Once FiveAI successfully rolls out its driverless system, it for sure won’t be the first. Completely automatic and driverless public transport systems in the form of driverless subway lines, people movers, and commuter rail lines are found across the world. However, these driverless high-capacity systems are radically different to what FiveAI has envisioned. Platform screen doors, tunnels and elevated tracks, that other companies have designed, need a completely controlled environment. FiveAI wants to be on public roads but will also have to deal with real-world situations.
However, what is most innovative about FiveAI is that the system will tackle the issue of mobility in low density areas like Bromley and Croydon. “There are a lot of problems to solve there (central London), but they are very well served by current providers,” says Ben Peters, FiveAI’s VP of product. It is the low density outer zones of the city, where people depend on private vehicles for their commute. Public transport in the form of autonomous (electric) cars has great benefits over personal cars in suburban areas, and is more cost-efficient than mass rapid transit in this context. A system like FiveAI could provide a great addition to mainline train services and subway lines by feeding them with residents from outer city neighborhoods that would otherwise choose to use their car.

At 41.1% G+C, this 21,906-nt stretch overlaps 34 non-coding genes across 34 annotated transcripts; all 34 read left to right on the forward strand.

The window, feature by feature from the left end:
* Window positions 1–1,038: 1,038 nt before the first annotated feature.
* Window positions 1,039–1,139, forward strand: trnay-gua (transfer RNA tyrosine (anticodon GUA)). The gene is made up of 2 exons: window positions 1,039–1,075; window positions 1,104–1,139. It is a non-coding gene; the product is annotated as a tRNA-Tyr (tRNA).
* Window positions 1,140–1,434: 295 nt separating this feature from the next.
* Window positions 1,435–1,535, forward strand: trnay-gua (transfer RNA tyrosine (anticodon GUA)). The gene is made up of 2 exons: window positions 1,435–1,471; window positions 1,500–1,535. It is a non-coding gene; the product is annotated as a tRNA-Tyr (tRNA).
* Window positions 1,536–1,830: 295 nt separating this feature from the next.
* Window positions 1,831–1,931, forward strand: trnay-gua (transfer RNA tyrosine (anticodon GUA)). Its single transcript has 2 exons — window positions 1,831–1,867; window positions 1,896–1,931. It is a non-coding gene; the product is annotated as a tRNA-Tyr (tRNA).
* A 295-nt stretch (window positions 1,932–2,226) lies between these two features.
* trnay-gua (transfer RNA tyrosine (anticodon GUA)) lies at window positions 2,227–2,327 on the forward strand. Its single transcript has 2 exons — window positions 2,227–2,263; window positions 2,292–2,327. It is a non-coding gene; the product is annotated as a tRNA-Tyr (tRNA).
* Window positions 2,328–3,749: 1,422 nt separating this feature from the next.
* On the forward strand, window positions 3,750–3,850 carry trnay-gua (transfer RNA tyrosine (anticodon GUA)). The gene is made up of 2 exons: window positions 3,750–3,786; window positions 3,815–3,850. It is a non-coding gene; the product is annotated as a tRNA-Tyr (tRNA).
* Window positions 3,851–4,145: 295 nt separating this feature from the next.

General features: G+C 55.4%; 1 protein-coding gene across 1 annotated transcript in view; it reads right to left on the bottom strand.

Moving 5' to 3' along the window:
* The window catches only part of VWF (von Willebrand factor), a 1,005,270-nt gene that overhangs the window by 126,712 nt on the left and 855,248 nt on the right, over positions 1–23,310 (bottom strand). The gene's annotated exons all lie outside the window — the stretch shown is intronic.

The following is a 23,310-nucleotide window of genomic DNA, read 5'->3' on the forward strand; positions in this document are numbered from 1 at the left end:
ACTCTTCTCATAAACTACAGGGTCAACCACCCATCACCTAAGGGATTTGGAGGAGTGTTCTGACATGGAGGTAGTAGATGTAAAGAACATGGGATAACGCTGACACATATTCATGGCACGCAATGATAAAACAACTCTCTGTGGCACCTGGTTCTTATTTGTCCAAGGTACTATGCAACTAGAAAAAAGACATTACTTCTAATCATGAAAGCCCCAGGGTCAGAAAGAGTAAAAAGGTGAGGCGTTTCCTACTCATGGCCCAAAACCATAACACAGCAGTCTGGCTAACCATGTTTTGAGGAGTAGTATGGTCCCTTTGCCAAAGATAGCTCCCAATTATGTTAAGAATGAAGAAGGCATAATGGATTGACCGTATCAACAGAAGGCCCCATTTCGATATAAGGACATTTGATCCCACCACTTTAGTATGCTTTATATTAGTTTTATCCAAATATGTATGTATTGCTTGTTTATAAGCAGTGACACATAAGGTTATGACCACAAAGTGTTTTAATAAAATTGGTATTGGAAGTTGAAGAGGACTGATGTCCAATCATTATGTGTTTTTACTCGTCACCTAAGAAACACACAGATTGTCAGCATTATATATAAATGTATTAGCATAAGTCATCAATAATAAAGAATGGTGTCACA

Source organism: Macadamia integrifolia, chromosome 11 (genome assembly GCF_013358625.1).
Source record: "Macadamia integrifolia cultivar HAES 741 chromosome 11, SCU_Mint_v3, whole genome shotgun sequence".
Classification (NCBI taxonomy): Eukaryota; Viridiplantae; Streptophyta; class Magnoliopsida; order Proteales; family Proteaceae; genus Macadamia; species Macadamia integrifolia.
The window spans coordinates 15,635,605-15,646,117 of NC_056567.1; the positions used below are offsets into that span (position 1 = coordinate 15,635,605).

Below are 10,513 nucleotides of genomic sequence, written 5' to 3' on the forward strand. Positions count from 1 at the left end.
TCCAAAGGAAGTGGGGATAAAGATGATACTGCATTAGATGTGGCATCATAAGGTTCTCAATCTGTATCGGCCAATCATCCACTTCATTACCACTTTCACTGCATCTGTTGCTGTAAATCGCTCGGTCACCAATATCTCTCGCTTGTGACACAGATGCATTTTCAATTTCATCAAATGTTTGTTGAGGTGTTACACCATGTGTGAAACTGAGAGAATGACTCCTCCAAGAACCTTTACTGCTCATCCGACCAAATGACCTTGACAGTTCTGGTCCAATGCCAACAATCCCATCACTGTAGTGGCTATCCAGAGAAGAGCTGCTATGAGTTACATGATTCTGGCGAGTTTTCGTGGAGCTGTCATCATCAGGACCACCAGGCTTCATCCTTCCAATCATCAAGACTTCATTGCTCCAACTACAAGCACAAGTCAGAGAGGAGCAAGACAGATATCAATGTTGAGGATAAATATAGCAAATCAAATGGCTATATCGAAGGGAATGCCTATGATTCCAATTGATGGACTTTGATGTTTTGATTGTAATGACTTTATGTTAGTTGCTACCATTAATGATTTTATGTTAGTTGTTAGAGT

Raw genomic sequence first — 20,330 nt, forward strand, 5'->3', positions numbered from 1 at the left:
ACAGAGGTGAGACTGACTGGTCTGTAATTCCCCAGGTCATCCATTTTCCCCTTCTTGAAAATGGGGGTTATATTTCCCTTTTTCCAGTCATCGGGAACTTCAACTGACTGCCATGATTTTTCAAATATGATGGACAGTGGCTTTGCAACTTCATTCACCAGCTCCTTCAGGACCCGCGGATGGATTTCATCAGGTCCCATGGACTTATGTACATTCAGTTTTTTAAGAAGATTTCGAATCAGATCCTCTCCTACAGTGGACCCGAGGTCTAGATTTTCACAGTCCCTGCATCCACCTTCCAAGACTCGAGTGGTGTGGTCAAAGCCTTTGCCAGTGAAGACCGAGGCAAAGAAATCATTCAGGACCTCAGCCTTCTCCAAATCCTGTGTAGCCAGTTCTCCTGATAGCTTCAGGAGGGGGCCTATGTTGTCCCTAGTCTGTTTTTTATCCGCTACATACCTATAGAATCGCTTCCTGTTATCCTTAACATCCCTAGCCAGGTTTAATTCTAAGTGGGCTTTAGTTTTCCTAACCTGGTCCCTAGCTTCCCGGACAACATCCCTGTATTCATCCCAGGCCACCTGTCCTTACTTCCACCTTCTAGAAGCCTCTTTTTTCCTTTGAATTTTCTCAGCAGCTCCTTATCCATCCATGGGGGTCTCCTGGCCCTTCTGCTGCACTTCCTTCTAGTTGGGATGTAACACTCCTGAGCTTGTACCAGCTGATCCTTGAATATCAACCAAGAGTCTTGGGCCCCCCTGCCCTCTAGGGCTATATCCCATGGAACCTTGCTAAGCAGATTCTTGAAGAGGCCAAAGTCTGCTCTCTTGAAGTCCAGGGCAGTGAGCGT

Before FiveAI’s cars are there to get you from your home to the nearest tube or overground station, the system will have go on trial for 10 months to gathering real-world sensor data to develop the shared driverless passenger service further. Testing is especially important in the European context as urban density, road layout and street markings are less universal than in the US, where a lot of autonomous vehicles are being developed. Starting from 2019, self-driving vehicles will be found driving around the boroughs of Bromley and Croydon.